I’m gazing through wavy panes of imperfect glass out toward the parking lot, looking for signs of visitors on this Saturday morning. It’s nearly eleven, and so far only five people have stopped to visit the Stonewall Jackson Shrine. It’ll pick up—it always does on the weekends—but sometimes, there’s not much to do but read or make conversation.
From the room where Jackson died, a clock ticks. “When you step into the room,” I tell visitors, “you’ll hear the same sound that Jackson heard from the same clock as it ticked away the last few days of his life.”
We all have a variation of that line: the clock, the blanket at the foot of the bed, and the bed itself are all original artifacts tied to Jackson’s death. The ticking of the clock gives visitors a sublime way to personally connect to that story.
The clock is an Ingraham clock from Waterbury, Connecticut. “Oh yes—an Ingraham,” a visitor once told me. “Those were really something. I’m not surprised it’s still ticking. Those Ingrahams were built to last.”
Mary Chandler brought the clock from the plantation’s main house out to the office building because she thought the office too quiet. Indeed, even today, the ticking sounds a little hollow as it fills the sparse rooms of the wooden building. The sound doesn’t echo so much as it pulsates, a clockwork heartbeat that makes solitude its own.
Somehow, the tock-ticks that mark the passage of time also capture it. Visitors tell us that stepping into the Stonewall Jackson Shrine is like stepping back in time.
The new fire-suppression system that pokes from the ceiling, the lamp that sits on the historian’s desk, the cool-conditioned air that flows through the rooms—they’re all reminders of modernity. But visitors willfully suspend belief in exchange for the building’s overall feel of history. “It even smells like history in here,” my daughter once said.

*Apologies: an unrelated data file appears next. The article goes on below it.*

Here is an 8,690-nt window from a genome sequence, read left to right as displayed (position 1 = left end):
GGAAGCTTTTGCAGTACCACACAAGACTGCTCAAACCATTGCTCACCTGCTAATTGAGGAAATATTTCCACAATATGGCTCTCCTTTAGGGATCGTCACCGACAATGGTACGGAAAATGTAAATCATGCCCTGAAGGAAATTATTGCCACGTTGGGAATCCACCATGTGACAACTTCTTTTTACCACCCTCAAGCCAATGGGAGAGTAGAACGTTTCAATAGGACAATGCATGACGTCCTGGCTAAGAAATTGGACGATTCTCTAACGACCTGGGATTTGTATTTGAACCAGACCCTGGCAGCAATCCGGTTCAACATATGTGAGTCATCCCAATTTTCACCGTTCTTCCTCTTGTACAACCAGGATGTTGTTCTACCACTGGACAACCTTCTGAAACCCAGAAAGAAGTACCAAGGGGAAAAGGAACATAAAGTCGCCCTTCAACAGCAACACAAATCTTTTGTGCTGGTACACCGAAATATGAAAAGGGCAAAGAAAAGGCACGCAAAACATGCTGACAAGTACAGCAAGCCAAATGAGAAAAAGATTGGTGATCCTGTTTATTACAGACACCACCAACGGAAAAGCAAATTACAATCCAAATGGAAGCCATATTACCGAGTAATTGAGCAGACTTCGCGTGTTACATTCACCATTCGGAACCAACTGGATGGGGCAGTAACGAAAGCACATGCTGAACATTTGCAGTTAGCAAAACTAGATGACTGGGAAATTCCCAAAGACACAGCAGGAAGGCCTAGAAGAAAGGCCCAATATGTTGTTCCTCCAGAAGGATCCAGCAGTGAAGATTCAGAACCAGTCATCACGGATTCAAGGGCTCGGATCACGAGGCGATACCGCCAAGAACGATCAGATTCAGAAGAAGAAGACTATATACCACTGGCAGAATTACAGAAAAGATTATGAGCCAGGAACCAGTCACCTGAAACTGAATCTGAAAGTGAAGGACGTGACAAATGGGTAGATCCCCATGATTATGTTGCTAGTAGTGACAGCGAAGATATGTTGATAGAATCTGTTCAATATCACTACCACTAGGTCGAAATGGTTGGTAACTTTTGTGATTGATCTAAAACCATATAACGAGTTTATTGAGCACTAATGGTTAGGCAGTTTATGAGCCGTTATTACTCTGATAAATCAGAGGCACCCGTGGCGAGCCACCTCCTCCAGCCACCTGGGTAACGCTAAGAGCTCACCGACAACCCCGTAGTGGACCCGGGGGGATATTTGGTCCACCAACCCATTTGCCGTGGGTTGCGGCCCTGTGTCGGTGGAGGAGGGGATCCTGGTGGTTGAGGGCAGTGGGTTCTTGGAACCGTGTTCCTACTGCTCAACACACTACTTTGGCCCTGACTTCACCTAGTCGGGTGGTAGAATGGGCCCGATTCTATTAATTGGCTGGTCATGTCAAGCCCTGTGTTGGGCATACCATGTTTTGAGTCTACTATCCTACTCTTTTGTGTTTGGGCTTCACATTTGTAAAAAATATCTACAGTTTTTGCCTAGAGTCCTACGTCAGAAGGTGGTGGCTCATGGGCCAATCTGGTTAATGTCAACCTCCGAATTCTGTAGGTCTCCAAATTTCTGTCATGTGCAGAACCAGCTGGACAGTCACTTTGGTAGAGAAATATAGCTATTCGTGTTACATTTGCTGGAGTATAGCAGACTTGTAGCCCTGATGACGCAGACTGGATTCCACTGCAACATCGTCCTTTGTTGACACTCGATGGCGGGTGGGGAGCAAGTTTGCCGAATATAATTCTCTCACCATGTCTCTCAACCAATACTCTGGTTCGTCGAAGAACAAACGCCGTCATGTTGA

The thunk of cowboy boots on pine floors conjures the presence of staff officers moving in and out of the building as Jackson convalesced in the room at the foot of the stairs. The signs of their occupancy fill one of the other downstairs rooms: a clay pipe, a folded newspaper, a tin cup. A sword still in its scabbard sits across the arms of a chair in front of a bookcase.
On quiet afternoons, late in the day, I can sit on the staircase just outside Jackson’s room and watch the sunlight spill through the west-facing window in the entrance hall. It makes bright rectangles on the floor, the imperfections of the glass showing up as vague shadowy waves. The sunlight slides across the floor, smooth, inexorable. I can almost hear the whisper of it happening.
So what do I like best about working at the Shrine?
I smile at my colleague, turn my head just a bit, and hold my hand to my ear. Together, my colleague and I listen.
In the quietude, we can hear history.